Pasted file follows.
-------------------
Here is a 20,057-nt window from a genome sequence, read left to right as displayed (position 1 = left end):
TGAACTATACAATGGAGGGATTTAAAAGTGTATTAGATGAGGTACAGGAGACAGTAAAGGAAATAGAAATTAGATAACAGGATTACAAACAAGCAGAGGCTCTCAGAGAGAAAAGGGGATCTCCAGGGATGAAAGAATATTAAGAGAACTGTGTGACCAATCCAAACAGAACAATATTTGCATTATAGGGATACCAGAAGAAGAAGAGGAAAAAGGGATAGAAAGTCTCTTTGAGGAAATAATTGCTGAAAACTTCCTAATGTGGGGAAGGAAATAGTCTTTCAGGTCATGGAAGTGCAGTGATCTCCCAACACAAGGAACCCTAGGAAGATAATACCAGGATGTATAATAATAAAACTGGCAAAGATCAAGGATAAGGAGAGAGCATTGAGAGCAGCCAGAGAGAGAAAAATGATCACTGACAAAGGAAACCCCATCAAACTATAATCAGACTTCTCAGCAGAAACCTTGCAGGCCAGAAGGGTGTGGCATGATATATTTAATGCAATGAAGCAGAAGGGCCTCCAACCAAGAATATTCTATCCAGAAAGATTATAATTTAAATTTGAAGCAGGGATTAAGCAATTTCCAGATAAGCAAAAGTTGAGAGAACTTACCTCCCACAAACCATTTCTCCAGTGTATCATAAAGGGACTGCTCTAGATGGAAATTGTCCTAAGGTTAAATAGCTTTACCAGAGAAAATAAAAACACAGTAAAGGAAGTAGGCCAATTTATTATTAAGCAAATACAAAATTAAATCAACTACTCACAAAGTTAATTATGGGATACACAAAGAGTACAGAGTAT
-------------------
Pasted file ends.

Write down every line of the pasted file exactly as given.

Here is a 20,057-nt window from a genome sequence, read left to right as displayed (position 1 = left end):
TGAACTATACAATGGAGGGATTTAAAAGTGTATTAGATGAGGTACAGGAGACAGTAAAGGAAATAGAAATTAGATAACAGGATTACAAACAAGCAGAGGCTCTCAGAGAGAAAAGGGGATCTCCAGGGATGAAAGAATATTAAGAGAACTGTGTGACCAATCCAAACAGAACAATATTTGCATTATAGGGATACCAGAAGAAGAAGAGGAAAAAGGGATAGAAAGTCTCTTTGAGGAAATAATTGCTGAAAACTTCCTAATGTGGGGAAGGAAATAGTCTTTCAGGTCATGGAAGTGCAGTGATCTCCCAACACAAGGAACCCTAGGAAGATAATACCAGGATGTATAATAATAAAACTGGCAAAGATCAAGGATAAGGAGAGAGCATTGAGAGCAGCCAGAGAGAGAAAAATGATCACTGACAAAGGAAACCCCATCAAACTATAATCAGACTTCTCAGCAGAAACCTTGCAGGCCAGAAGGGTGTGGCATGATATATTTAATGCAATGAAGCAGAAGGGCCTCCAACCAAGAATATTCTATCCAGAAAGATTATAATTTAAATTTGAAGCAGGGATTAAGCAATTTCCAGATAAGCAAAAGTTGAGAGAACTTACCTCCCACAAACCATTTCTCCAGTGTATCATAAAGGGACTGCTCTAGATGGAAATTGTCCTAAGGTTAAATAGCTTTACCAGAGAAAATAAAAACACAGTAAAGGAAGTAGGCCAATTTATTATTAAGCAAATACAAAATTAAATCAACTACTCACAAAGTTAATTATGGGATACACAAAGAGTACAGAGTAT